This is far better than many scientists had dared to predict this time last year. Indeed, the WHO originally said that a minimally acceptable COVID-19 vaccine would achieve at least 50% efficacy, but ideally at least 70% efficacy, with consistent results in older people, and immunity lasting for at least a year.

Real-world data

Important as clinical trials are for establishing vaccines’ safety and likely effectiveness, they don’t tell us how they will perform in the real-world. However, as increasing numbers of countries embark on vaccination campaigns and collect data from hospitals, vaccine registries, death certificates and other sources, we are beginning to gain a clearer picture of the degree to which COVID-19 vaccines sever the link between infection and illness in different circumstances, including after a single dose.

Preventing severe disease

Most real-world data relates to the Pfizer/BioNTech, Moderna and Oxford/AstraZeneca vaccines, which were the first to gain emergency authorisation in many countries.

According to a recent review of data collected from Israel, Sweden the United States of America, and the United Kingdom  (including separate data from England and Scotland), all three vaccines appeared to reduce people's chances of infection and hospitalisation by more than 80% – regardless of their age.

In some cases, a vaccine’s effectiveness may be higher than would be expected based on the clinical trial results. In May 2021 Public Health England announced that two doses of AstraZeneca vaccine may be around 85% to 90% effective against symptomatic disease (which at that time was largely being caused by the Alpha variant). It has since published further data on effectiveness against the Delta variant (see below).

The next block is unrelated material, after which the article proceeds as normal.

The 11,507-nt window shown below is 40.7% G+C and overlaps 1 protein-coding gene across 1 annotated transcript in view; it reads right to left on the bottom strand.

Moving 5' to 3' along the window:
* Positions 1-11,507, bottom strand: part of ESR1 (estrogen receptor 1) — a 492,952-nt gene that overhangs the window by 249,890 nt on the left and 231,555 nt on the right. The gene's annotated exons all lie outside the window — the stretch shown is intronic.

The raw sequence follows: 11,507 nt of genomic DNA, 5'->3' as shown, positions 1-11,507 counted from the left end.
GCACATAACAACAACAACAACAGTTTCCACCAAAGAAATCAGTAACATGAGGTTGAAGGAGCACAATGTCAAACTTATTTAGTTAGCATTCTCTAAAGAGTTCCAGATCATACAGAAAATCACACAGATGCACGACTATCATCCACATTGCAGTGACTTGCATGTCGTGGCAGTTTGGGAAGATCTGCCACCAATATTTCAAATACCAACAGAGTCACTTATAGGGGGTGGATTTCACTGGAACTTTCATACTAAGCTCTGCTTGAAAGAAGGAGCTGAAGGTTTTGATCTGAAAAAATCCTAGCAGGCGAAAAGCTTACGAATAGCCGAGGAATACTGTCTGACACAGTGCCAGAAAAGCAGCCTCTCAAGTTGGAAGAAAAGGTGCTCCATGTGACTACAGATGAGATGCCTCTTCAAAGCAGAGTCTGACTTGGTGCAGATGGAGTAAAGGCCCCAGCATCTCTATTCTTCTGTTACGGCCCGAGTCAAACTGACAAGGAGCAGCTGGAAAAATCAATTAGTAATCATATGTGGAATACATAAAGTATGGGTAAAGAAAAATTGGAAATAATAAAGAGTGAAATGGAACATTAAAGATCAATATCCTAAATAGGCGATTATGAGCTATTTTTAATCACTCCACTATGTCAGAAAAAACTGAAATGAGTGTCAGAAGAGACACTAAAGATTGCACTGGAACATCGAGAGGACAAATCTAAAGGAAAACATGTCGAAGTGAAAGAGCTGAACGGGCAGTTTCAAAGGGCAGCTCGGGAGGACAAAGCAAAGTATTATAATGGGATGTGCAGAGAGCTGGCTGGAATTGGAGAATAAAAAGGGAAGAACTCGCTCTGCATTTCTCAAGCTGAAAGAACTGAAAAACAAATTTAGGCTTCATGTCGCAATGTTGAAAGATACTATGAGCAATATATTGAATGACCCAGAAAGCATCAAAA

However, the precise level of effectiveness varied depending on the country under investigation, perhaps, in part, because of which groups have been prioritised during the different campaigns and how countries detect, treat, and categorise COVID-19 cases. For instance, data collected during the vaccination campaign in Israel found the Pfizer/BioNTech vaccine to be 95% effective against SARS-CoV-2 infection seven days or more after the second dose, whereas the Swedish data suggested it was 87% effective at preventing infection, and US data suggested that two doses of either the Pfizer or Moderna vaccines were 88.7% effective.

Meanwhile, real-world data from Denmark suggested that two doses of the Pfizer vaccine were only 64% effective in care home residents with a median age of 84, but 90% effective when given to healthcare workers, who are generally younger and healthier.

Emerging data

Real-world data is also just emerging on the other COVID-19 vaccines given a WHO Emergency Use Listing. One small study from the US suggested that the Johnson and Johnson vaccine was 76.7% effective in preventing SARS-CoV-2 infection, but there hadn’t been enough hospitalisations, intensive care admissions, or deaths to robustly assess its effectiveness on COVID-19 severity.